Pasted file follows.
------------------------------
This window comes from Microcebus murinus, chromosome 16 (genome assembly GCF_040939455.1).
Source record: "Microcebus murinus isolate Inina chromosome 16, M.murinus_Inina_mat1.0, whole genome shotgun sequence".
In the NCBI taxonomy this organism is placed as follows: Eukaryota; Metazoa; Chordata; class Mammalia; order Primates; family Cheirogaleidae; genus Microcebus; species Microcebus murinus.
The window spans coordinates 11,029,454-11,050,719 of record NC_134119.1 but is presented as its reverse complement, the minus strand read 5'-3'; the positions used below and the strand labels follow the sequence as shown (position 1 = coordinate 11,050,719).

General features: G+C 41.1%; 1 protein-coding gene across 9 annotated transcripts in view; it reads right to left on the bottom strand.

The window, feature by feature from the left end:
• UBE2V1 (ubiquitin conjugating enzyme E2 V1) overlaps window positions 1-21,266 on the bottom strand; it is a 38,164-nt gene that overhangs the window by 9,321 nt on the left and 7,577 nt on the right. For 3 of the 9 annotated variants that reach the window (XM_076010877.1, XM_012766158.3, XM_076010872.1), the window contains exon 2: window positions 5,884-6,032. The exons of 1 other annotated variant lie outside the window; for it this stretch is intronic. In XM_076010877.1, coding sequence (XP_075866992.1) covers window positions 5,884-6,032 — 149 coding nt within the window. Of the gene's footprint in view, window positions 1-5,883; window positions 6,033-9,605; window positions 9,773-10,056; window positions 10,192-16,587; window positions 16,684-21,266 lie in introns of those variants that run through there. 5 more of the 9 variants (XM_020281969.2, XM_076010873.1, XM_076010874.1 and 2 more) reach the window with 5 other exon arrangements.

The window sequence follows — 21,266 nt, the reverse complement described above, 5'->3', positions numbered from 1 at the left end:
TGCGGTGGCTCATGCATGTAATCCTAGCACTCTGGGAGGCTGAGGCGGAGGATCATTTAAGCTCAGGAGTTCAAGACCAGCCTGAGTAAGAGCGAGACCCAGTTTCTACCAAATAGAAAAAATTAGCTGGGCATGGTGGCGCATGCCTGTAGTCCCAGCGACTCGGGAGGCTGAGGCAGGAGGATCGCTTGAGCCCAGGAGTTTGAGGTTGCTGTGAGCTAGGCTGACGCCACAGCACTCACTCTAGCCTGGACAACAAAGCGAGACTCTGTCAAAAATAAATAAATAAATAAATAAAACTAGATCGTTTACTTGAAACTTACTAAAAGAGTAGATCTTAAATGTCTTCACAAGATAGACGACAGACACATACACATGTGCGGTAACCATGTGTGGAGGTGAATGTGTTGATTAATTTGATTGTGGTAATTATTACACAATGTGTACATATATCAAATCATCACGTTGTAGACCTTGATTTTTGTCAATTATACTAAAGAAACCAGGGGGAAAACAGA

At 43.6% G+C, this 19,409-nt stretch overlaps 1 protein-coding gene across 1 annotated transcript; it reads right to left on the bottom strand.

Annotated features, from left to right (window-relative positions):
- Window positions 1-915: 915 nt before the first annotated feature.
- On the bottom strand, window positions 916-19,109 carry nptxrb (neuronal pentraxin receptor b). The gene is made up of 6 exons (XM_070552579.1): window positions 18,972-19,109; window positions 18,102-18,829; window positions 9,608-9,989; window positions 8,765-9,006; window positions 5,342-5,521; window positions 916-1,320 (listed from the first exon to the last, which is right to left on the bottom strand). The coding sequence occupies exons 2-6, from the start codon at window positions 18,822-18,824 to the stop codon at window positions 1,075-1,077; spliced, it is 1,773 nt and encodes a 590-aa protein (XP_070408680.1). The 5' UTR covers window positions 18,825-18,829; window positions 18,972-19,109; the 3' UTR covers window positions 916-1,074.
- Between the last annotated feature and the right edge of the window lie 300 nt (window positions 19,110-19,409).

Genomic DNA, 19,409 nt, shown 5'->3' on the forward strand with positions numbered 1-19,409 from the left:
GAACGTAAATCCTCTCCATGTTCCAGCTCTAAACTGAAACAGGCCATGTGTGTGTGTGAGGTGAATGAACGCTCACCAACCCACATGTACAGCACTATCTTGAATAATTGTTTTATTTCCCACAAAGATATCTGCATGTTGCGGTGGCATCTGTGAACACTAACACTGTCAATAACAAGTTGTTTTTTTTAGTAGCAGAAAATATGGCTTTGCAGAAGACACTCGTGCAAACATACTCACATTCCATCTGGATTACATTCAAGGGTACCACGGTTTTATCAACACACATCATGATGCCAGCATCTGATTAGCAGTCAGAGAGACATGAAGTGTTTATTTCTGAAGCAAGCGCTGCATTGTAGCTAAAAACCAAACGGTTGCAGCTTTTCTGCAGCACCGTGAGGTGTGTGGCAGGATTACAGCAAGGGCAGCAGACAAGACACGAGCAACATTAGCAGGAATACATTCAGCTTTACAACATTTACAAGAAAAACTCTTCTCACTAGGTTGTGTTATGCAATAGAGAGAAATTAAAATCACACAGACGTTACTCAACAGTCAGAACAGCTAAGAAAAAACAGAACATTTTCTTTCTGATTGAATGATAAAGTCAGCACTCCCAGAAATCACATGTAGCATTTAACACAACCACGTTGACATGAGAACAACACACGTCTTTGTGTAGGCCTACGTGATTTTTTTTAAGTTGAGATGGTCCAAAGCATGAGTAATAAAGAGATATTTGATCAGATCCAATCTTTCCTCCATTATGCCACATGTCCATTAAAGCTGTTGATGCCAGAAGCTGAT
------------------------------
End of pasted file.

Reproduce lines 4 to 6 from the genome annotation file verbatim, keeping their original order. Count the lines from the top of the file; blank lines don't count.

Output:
The window spans coordinates 11,029,454-11,050,719 of record NC_134119.1 but is presented as its reverse complement, the minus strand read 5'-3'; the positions used below and the strand labels follow the sequence as shown (position 1 = coordinate 11,050,719).

General features: G+C 41.1%; 1 protein-coding gene across 9 annotated transcripts in view; it reads right to left on the bottom strand.

The window, feature by feature from the left end: